Trump got you tense? A new study suggests it’s likely.
More and more Americans are becoming increasingly stressed about their country’s current political climate, according to the latest poll by the American Psychological Association (APA).
The poll, conducted between Jan. 4-19 with 1,019 U.S. residents over the age of 18, found that 57 percent of adult Americans consider the presidential election and its aftermath a significant source of stress. This is up from 52 percent in August.
The poll also found that Americans are feeling more stressed than they were pre-election, reporting on average that their stress levels had risen from 4.8 to 5.1 (out of 10) between August and January. This is the fastest increase on record since the APA’s first Stress in America survey in 2007.
Of course, stress levels differed depending on which side of the political spectrum respondents placed themselves. While 72 percent of Democrats considered the election outcome considerably stressful, just 26 percent of Republicans said the same. Nonetheless, 59 percent of Republicans said the future of the country is a significant source of stress, compared to 76 percent of Democrats.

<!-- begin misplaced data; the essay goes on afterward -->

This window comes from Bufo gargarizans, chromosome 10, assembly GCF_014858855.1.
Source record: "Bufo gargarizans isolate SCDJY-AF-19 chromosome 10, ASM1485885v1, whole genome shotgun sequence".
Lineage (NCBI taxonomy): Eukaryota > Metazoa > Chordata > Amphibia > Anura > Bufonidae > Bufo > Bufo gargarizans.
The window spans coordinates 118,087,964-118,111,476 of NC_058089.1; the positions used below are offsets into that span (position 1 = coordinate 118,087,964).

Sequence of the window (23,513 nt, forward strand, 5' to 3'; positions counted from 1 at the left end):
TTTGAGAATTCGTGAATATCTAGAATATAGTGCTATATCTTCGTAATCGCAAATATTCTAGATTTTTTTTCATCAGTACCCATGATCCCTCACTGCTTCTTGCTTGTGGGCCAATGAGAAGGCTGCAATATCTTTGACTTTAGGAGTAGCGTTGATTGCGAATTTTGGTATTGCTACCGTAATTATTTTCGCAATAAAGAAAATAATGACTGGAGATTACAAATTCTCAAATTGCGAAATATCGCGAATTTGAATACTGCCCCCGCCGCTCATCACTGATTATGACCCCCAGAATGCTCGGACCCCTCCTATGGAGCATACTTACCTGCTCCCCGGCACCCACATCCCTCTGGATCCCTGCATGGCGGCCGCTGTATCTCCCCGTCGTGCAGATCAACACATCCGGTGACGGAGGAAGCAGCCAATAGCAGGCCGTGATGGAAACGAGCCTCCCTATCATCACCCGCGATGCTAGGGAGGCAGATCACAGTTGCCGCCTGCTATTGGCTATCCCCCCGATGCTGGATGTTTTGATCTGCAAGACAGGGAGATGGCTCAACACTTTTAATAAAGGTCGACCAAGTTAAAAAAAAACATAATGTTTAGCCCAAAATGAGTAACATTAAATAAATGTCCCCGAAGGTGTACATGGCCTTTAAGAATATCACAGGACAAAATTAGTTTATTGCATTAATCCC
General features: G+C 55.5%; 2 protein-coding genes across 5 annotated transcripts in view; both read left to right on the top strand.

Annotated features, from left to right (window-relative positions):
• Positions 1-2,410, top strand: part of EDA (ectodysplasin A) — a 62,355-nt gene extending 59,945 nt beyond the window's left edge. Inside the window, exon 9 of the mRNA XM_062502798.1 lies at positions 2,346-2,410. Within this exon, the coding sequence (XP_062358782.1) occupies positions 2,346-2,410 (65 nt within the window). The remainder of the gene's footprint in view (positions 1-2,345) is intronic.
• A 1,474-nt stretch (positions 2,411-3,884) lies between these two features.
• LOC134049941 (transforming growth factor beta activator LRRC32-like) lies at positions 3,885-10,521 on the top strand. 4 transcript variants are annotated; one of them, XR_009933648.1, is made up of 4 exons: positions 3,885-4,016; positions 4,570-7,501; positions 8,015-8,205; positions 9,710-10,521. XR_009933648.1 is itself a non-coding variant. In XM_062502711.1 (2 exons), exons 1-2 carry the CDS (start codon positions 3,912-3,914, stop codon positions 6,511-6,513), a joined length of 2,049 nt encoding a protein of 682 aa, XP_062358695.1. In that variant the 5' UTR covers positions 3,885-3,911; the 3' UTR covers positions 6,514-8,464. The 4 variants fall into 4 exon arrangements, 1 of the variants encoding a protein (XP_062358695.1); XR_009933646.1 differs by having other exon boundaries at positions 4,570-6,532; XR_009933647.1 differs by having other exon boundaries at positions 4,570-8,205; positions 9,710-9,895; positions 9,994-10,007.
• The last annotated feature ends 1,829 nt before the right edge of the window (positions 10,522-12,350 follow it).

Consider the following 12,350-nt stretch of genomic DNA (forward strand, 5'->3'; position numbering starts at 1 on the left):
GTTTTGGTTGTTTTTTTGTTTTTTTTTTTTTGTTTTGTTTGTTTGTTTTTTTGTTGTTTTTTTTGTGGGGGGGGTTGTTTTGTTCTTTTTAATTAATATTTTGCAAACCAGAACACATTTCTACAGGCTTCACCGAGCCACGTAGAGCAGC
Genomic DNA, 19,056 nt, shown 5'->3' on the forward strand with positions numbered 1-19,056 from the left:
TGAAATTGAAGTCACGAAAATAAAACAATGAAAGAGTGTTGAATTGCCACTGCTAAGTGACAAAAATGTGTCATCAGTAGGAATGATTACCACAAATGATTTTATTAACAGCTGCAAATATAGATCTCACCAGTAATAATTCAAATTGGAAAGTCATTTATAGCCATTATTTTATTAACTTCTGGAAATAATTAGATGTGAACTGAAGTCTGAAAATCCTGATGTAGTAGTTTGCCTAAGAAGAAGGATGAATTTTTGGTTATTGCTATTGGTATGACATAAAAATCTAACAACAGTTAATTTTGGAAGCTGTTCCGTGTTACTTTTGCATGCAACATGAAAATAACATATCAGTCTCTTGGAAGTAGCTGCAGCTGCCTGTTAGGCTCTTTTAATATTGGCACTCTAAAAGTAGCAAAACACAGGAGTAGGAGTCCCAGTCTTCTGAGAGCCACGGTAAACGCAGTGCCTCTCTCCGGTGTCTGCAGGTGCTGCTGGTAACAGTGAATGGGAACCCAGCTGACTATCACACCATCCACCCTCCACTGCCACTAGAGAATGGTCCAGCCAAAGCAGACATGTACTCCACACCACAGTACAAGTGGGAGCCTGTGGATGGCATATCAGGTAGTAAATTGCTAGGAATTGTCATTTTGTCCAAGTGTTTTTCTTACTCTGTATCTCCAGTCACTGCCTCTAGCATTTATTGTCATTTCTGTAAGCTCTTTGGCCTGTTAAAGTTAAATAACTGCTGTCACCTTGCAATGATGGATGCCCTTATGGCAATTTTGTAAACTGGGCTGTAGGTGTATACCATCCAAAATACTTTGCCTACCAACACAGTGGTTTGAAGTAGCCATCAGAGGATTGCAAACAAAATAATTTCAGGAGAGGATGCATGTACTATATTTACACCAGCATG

"For many, the transition of power and the speed of change can cause uncertainty and feelings of stress, and that stress can have health consequences. If the 24-hour news cycle is causing you stress, limit your media consumption," said Katherine Nordal, APA's executive director for professional practice.
"Read enough to stay informed but then plan activities that give you a regular break from the issues and the stress they might cause. And remember to take care of yourself and pay attention to other areas of your life."